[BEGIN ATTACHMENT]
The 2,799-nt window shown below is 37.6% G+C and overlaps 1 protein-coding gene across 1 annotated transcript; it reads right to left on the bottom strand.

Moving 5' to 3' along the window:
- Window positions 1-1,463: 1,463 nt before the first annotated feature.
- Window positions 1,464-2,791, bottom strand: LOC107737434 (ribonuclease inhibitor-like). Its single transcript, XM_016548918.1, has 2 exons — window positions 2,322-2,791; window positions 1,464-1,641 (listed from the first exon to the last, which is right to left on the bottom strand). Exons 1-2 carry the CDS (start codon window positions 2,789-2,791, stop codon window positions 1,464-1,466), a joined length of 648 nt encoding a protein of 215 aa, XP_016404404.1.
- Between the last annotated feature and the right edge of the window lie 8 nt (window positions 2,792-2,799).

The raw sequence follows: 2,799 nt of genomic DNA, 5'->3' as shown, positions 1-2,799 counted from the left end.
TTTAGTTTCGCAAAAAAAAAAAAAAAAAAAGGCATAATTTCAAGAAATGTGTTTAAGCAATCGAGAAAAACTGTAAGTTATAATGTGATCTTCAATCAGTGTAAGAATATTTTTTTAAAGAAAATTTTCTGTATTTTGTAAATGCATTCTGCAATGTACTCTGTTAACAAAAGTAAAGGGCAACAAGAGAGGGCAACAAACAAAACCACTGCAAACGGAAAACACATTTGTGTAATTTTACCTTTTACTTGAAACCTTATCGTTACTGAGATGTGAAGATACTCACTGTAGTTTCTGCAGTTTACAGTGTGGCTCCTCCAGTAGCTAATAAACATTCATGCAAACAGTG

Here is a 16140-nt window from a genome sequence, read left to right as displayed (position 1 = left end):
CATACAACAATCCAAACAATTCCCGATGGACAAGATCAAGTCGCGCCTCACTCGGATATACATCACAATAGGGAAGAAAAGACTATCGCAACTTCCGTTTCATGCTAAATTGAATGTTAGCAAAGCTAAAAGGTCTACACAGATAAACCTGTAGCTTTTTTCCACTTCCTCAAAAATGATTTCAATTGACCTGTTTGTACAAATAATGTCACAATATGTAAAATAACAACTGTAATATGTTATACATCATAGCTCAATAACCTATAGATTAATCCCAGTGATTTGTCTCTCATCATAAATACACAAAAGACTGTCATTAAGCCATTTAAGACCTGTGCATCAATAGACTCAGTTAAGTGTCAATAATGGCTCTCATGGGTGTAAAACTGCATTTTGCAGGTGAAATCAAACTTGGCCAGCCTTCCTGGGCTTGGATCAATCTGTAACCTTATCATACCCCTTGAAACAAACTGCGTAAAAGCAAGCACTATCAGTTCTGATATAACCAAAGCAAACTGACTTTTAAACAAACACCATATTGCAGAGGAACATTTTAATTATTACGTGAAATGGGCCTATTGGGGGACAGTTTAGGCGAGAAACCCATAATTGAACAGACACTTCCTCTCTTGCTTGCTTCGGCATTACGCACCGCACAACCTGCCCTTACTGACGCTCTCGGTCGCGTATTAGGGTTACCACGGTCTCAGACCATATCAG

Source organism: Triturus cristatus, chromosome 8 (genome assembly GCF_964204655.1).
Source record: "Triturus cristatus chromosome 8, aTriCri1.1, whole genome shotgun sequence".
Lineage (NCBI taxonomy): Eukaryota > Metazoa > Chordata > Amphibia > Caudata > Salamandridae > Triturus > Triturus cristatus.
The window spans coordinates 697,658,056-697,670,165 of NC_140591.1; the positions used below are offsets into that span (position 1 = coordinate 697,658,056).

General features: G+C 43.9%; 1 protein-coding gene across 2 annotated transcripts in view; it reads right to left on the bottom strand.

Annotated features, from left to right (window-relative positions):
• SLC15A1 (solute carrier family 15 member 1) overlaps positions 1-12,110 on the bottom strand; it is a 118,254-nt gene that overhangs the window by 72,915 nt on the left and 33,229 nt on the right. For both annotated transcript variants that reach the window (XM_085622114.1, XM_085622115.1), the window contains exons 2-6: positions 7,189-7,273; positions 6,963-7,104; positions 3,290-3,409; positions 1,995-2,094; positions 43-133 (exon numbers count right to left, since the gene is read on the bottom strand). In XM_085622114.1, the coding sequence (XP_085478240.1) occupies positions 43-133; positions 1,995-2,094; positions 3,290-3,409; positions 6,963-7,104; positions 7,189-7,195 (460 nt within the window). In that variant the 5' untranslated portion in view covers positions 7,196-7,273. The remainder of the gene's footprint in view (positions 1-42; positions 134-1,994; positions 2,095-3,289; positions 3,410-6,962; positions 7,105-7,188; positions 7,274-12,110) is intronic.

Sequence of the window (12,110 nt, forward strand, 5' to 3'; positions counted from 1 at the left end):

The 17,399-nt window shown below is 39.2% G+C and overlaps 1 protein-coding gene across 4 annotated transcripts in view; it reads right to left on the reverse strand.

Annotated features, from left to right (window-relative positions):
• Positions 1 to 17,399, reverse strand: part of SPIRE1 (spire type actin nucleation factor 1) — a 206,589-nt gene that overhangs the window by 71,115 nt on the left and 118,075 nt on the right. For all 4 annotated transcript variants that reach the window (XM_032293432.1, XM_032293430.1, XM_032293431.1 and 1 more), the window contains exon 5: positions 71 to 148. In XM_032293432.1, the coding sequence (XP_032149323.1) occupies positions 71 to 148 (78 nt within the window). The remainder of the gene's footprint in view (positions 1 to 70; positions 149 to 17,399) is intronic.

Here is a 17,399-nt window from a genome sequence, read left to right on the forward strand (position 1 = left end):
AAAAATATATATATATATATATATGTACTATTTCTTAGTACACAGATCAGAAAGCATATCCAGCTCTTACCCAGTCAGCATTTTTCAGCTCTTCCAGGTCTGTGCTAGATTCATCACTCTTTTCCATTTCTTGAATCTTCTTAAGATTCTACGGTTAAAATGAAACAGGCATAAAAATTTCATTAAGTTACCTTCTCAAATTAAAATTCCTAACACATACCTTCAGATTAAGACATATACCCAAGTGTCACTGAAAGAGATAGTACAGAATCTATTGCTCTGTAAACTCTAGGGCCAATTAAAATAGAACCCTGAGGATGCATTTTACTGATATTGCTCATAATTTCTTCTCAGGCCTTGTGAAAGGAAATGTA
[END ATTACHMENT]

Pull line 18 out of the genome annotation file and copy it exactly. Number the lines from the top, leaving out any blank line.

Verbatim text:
The 17,399-nt window shown below is 39.2% G+C and overlaps 1 protein-coding gene across 4 annotated transcripts in view; it reads right to left on the reverse strand.